Let me answer some of your likely questions about the next 40 years as I expect them to unfold.
Some of us will, others will not.
In order to give a clearer answer, the question must be asked more precisely. The question must be: Will I be poorer compared to x? And you must decide whether x should be (a) today, (b) what you would have been if humanity rose to the occasion and ran a rational world, or (c) relative to your peers.
Furthermore you must be precise about what future time you are asking about. Is it 2052? Or the halfway mark, 2032? You do remember, I hope, that the average income path to 2052 will not be a straight line. Per capita consumption in my forecast grows to a peak sometime within the next 40 years and is in decline in 2052—details depending on where you live.
If we’re willing to sacrifice some precision, though, I can provide this general answer: As long as you are not a citizen of the United States, you will be richer in 2052 than you are today. But only slightly so, unless you live in China or BRISE. I can add some detail: you will be much poorer than you would have been in 2052 if a benevolent dictator took control in 2012 and forced through the necessary investments to keep everyone employed and global warming below plus 2°C.
And I can add: Unless you do something very stupid (or very unconventional) during the next 40 years, you will be in the same position vis-à-vis your neighbors and peers as you are now. Both you and your peers will experience the same parallel development over the next 40 years. The only exception is if you are presently very affluent. Then it may be that your social rank will have declined through the processes of redistribution, which I believe will occur during the next 40 years in order to reduce some of the tension implicit in the rapid increase in inequity in the capitalist world.
Finally, I will give you a piece of uninvited advice: Yours is the wrong question. You should not ask, “Will I be poorer?” You should rather ask, “Will I be more satisfied?” Whether you are satisfied with life is more important (for you) than whether you are somewhat richer or poorer. Empirically, for some, income is the sole determinant of life satisfaction. But for the majority, a whole host of factors influence our well-being—job, health, family, community, prospects for the future—in addition to income. It is the sum total of all aspects of life that determine your well-being, both now and in the future.
So when you privately assess the implications for yourself of my global forecast, try to judge what it will mean for your well-being, not only what it will mean for your income.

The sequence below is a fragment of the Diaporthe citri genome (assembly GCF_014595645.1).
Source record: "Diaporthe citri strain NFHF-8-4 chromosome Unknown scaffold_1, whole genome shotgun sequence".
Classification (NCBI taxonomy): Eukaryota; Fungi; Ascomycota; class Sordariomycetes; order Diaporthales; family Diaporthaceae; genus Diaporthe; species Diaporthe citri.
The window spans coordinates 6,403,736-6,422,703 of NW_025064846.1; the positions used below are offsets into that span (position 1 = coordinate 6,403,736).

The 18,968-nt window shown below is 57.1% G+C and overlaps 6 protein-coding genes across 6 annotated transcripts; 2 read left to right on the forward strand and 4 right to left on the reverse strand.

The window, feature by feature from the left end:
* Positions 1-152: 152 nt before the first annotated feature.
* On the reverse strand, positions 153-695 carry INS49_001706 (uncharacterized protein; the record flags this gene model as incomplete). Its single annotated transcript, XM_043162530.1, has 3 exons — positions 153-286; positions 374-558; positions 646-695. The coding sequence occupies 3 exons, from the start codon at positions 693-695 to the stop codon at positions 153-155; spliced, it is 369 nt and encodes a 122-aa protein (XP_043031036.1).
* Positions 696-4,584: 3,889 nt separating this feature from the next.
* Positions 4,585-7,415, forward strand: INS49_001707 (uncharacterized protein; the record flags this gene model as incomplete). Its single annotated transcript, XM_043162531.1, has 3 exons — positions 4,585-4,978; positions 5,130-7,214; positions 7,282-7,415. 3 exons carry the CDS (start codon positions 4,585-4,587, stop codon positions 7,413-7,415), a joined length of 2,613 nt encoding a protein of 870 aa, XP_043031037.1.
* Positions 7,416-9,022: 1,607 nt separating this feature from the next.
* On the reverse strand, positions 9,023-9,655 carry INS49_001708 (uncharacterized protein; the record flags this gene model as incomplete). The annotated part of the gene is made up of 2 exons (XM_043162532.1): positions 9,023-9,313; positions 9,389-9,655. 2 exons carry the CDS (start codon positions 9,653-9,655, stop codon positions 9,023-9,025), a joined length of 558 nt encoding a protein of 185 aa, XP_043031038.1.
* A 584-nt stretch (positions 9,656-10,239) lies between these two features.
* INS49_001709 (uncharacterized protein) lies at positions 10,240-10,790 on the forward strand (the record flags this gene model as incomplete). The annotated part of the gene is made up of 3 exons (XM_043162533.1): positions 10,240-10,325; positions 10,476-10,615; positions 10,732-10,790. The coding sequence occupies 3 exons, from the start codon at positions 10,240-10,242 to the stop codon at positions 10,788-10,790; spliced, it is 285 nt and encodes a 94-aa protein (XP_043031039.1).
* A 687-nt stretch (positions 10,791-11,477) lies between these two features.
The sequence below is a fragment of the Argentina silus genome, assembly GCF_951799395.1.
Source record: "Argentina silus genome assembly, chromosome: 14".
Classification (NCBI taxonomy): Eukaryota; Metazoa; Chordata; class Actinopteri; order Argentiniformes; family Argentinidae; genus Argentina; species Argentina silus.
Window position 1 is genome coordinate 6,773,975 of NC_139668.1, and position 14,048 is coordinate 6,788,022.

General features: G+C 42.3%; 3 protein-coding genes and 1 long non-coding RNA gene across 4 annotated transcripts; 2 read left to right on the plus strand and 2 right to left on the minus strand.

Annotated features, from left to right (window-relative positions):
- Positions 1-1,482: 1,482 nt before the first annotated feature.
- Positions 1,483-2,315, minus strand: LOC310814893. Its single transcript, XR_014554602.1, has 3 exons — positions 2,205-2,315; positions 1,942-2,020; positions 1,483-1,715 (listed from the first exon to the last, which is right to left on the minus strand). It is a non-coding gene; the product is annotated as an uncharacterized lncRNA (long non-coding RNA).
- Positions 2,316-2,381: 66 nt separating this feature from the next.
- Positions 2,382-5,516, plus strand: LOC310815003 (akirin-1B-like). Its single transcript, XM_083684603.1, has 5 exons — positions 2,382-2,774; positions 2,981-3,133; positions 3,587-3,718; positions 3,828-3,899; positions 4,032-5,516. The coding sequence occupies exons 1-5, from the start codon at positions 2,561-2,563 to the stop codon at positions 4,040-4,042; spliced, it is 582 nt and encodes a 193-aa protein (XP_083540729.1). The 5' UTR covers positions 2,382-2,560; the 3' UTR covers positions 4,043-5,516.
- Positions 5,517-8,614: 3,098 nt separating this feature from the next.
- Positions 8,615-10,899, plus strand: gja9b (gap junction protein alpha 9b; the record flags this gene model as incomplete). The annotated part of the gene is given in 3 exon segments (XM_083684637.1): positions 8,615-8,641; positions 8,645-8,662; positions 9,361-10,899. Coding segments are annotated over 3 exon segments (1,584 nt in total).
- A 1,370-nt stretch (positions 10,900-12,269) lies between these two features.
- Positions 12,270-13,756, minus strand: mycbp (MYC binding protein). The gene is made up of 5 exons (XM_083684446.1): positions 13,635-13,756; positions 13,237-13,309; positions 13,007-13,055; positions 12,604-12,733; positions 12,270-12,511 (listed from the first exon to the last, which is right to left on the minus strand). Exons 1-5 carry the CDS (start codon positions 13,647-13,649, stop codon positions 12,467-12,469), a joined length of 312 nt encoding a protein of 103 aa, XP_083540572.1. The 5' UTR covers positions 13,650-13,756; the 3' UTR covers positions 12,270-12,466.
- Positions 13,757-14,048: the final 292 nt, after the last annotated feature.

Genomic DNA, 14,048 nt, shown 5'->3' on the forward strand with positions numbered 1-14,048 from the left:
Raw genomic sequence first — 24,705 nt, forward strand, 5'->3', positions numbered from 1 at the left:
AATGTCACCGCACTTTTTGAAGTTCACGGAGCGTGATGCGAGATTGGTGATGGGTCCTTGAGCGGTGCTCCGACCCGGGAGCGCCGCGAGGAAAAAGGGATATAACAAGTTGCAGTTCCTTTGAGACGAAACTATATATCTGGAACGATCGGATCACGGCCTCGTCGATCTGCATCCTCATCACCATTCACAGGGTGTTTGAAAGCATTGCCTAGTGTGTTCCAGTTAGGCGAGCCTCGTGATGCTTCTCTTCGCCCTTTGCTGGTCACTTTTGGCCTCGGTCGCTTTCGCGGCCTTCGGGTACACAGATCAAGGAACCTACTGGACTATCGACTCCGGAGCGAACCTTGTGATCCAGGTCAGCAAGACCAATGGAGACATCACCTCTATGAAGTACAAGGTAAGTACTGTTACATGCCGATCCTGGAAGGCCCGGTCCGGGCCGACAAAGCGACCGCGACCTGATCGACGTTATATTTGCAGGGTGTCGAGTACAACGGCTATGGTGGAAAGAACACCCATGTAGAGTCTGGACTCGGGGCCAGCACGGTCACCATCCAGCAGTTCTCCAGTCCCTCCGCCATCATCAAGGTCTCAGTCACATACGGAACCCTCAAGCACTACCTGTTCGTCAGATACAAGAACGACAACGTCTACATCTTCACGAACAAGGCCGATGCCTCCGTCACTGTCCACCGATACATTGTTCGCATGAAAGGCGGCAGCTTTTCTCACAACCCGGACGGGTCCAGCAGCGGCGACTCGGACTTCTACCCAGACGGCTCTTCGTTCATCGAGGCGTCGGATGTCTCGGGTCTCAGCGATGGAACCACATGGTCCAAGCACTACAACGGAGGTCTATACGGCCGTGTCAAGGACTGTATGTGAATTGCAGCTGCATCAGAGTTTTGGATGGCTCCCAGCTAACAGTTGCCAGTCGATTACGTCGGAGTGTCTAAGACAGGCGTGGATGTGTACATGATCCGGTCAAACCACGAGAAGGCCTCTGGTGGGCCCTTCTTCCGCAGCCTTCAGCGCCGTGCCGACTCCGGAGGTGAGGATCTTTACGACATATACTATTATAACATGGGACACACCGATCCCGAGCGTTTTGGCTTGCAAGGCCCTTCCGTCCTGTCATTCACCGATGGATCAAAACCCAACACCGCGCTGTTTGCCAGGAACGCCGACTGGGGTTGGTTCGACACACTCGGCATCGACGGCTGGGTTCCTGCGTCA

Or to be slightly less flippant: there will be as many jobs in the future as there have been in the past—relative to the workforce, that is. Or to be more scientific: there is little reason to expect that underemployment will be much higher (or lower) in the future than it has been over the last generation. This means that 10% of those who would like to get a paid job won’t get it overnight. The number will be closer to 5% during business upturns and closer to 15% during downturns. In the future, like in the past.
The reason is simple. A job is absolutely crucial from the point of the individual in industrial and postindustrial urbanized society. It is the only way in which the individual can get part of the societal pie—without engaging in theft. Since a job is crucial, the individual will do his utmost to obtain one. And society—at least in the long run—will do its utmost to ensure there are jobs, typically by seeking rapid economic growth. But we know from recent history that this is a taxing task, and that politicians often fail. As a result we do experience lengthy periods of excessive unemployment, even in the advanced economies. And the task of securing full employment may become harder in the future, since I forecast lower growth rates in GDP.
But given the importance of employment for societal peace and order, and given the real fear among the elite about a reshuffling of the cards, the necessary effort will be applied—sooner or later. The reason why I am willing to state this so blatantly is that the task is solvable in principle. When the unemployment problem is not solved in the short term, it is because society is not immediately willing to use the tools that the ruling elites actually have at hand. Because these tools imply taking from the rich (those with a job) and giving to the poor (those without a job).